Tips to help resolve struggles when tensions may run high.
It’s inevitable. As much as we may try to avoid it, you will encounter conflict with your clients at some point. Regardless of how client-focused your practice may be, the reality is that you may make a few missteps along the way because as the old adage goes, you can’t please everyone. And you certainly can’t please everyone all of the time.
Conflict generally brings up negative emotions. The key is how to handle these stressful situations when your highly coveted client relationships could be at stake. When you encounter a high-conflict situation, preparation and a refined approach may help you handle any given conflict well.
Often client conflicts can turn negative because we either didn’t prepare for handling a conflict situation or we prepared in the wrong way. Proper preparation for a conflict situation can go a long way to turning what could have potentially been a negative conflict experience into a productive conflict experience. And yes, conflict actually can be productive! Think of a conflict situation you have worked through with a client, a friend or a family member. While the actual conflict itself usually isn’t a pleasant experience, when you work through that struggle together, you come out stronger. The strength often is in the struggle.
Consider the Following When Preparing to Deal With Conflict
- Determine the exact cause of the conflict. This will empower you to approach the conflict more specifically.
- Have a mentally positive attitude. As simple as this sounds, by imagining the conflict going well and bringing both positive energy and an optimistic attitude to it, you will likely increase the chance for a positive outcome.
- Adapt your style. Based on the client’s personality style, adapt your approach to the conflict situation accordingly.
How you address the client conflict will greatly impact the success of your solution. Even a well-thought-out solution to a conflict can be undermined by your delivery.
There are common landmines that we all stumble upon during conflict situations. Keep in mind these common missteps to avoid when in conflict with your clients:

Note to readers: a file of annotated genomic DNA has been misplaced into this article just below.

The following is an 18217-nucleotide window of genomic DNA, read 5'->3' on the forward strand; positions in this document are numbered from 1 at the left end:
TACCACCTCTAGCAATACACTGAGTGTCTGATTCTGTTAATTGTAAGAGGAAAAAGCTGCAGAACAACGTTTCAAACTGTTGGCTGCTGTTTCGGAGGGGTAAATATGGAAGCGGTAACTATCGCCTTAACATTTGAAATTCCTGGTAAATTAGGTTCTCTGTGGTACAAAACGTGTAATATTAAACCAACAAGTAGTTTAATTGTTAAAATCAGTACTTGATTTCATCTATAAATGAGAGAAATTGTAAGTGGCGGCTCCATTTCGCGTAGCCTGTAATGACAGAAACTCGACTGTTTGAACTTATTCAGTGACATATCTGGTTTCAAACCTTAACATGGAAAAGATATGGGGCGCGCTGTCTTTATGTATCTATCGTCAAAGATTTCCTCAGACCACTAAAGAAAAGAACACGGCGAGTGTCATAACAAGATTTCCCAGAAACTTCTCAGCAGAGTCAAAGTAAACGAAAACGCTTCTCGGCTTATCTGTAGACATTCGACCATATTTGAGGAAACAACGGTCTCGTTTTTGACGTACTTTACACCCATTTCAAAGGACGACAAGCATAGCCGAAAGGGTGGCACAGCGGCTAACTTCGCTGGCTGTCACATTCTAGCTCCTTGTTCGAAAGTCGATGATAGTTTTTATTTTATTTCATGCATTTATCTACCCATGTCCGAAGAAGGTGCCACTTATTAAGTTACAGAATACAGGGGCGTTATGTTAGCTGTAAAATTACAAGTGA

- Don’t assume the client’s intent.
- Don’t ever use email to deliver your message.
- Don’t engage in a control battle or power struggle. As a rule of thumb, you will never win a power struggle with a client! And the consequences are simply not worth it.
As an alternative to engaging in power struggles, try the “yes, and…” technique. Typically when we are disagreeing with a client we start our response with “yes, but…” By using the word “but” we are negating what the client just said. Instead of responding to a client’s position with “yes, but…” the “yes, and…” technique allows you to agree with the client while still stating your own position.
For example, a client might say, “The market is scary right now, I am considering pulling my money out.” Your response could be, “YES, the market is volatile right now AND as the history of the markets show us, time in the market is better than timing the market.” By simply using the word “and” instead of “but,” it changes the tone of the conversation. Try out this technique. It really does work.
Five Steps to Manage Client Conflicts
To help you manage future client conflict situations, consider utilizing the following five steps:
- Understand- Find out what is bothering the client by gathering as much information as you can. Be sure you are listening to them with the intention to connect with and understand them. Take the proper amount of time to become fully aware of the client’s perspectives, feelings and specific requests he or she desires from you.
- Summarize- Once you have the full perspective of their feelings and their specific requests, reflect and summarize back to them what you heard them say. Make sure you understand how your action (or perhaps inaction) impacted the actual conflict situation. Keep in mind that this step is critical to maintaining connection with the client. Also remember, this step is only effective if you do not judge the client’s feelings!
- Strategize- Next, strategize and determine potential ways to turn the conflict situation into a productive outcome. Yes, productive outcomes can arise from client conflict situations! During this step, you can make your own requests to the client as well.
- Focus- In this step, co-create a solution together and set times. The goal here is to focus on reaching an agreement with the client on a solution to their concern(s) and establish a specific timeline to get there.
- Evaluate- This step is key to be sure the agreed upon solution happens. Be sure to be proactive and follow-up with the client. Remember, you don’t build your bridge and then neglect to use it!
If you hit a snag as you move your way through the five steps above, all you have to do is go back to the prior step and start again from there. Keep in mind you can use these same techniques in any conflict situation, whether it’s with team members, family or friends.
You ultimately need to keep your approach nimble and appropriate for each of your clients. And when facing even the most difficult client, keep in mind that it may take two to tango, but it is ultimately up to you to improve your dance!